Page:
Reviews

Record reviews

Aleah – Aleah Review

Aleah – Aleah Review

“Readers of this site, and fans in general, know of Aleah Stanbridge. After doing some work on her own and collaborating with The Mission’s Andy Cousin in That Which Remains, she laid down guest vocals for Swallow the Sun and Amorphis before forming Trees of Eternity with Swallow the Sun guitarist Juha Raivio. Trees of Eternity released Hour of the Nightingale in 2016, months after Aleah tragically passed away from cancer at age 39. Since then, Raivio has been assembling and touching up Aleah’s work, and he’s finally presenting it to us now in the form of a double album.” Music is immortal.

Virtual Symmetry – Exoverse Review

Virtual Symmetry – Exoverse Review

“My personal favorite of the AMG banners has always been that most legendary of Yngwie Malmsteen quotes – “How can less be more? That’s impossible!” It’s a perfectly true statement as long as you’re willing to completely miss the point of the original cliché, which, frankly, makes for a great worldview. In that vein, I bring you progressive metal, in the form of the sophomore full-length from Swiss-Italian Virtual Symmetry; that output, Exoverse is the very definition of an album that believes, with everything that it’s got, that less is not more, that that would be impossible.” More is MOOAR.

Mora Prokaza – By Chance Review

Mora Prokaza – By Chance Review

“Your fifth grade science fair project. Frankenstein’s monster. That godawful sandwich you made of leftover hash browns, macaroni and cheese, hot dog buns, and spaghetti sauce. Said godawful sandwich growing furry mold sitting in the back of your fridge after vowing you’ll eat it later. What do all these have in common? They’re experiments, forays into the unknown. Rife with experimentation, will Mora Prokaza‘s latest blackened oddity fall into the happy slurpee realm or the “acquired taste” maggot cheese kingdom?” I’ll just stick with the Haggis.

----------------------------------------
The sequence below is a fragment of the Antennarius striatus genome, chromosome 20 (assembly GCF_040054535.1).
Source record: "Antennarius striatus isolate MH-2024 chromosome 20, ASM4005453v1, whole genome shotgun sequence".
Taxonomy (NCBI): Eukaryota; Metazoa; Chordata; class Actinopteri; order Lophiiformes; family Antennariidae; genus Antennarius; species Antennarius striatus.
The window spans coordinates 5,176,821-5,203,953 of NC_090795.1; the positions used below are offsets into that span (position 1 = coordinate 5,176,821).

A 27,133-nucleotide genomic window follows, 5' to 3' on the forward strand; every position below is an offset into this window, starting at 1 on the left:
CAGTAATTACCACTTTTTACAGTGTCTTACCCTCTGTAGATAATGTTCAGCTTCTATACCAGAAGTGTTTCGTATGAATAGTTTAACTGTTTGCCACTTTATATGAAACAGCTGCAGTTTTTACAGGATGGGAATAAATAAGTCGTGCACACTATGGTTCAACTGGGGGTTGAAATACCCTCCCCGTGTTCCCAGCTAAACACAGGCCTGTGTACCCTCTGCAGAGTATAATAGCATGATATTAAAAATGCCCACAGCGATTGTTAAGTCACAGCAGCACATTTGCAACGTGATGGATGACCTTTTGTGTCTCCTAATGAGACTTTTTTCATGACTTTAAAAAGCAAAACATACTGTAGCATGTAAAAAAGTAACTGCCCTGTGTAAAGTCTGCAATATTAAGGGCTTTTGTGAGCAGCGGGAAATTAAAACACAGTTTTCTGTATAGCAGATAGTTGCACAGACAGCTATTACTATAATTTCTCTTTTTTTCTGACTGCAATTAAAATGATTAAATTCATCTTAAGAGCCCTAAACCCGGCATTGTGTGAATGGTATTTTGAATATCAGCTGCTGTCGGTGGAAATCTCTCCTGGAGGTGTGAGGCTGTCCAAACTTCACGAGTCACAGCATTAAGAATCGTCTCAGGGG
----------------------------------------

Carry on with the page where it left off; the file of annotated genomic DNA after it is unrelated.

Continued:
Hornwood Fell – Cursed Thoughts – I II Review

Hornwood Fell – Cursed Thoughts – I II Review

“Now, here’s an interesting concept. One that wouldn’t slip by ole Grier. Hornwood Fell‘s eighty-minute epic, Cursed Thoughts – I II, happens to be a combination of two records released earlier this year. With the help of Third-I-Rex and Kadabra Music, the band was able to combine this independently-released two-parter into a single release. The first part inspired by Charles Baudelaire’s Les Fleurs du Mal and the second by the poems of Edgar Allan Poe.” Deep thoughts.

The Moon and the Nightspirit – Aether Review

The Moon and the Nightspirit – Aether Review

“I love receiving distinctly non-metal promos. I mean, it’s the name of the site, right? Angry ‘Metal’ Guy. Receiving folk, neo-folk, ambient, and similar musical styles feels like a statement from their artists: “no, it isn’t literally metal, but it’s metal in enough ways for you, ‘Guy.’” And I’m not complaining; from Winterfylleth’s The Hallowing of Heirdom to October Falls’s Kaarna to Forndom’s Faþir, some of my favorite musical discoveries have been metal “in all the right ways but one,” and all featured on this site. Since 2005, The Moon and the Nightspirit, a Hungarian duo featuring multi-instrumentalists Ágnes Tóth and Mihály Szabó, have been making traditional folk music; Aether is their seventh full-length album, and it feels like it belongs in all three of the above fields.” Aether realms?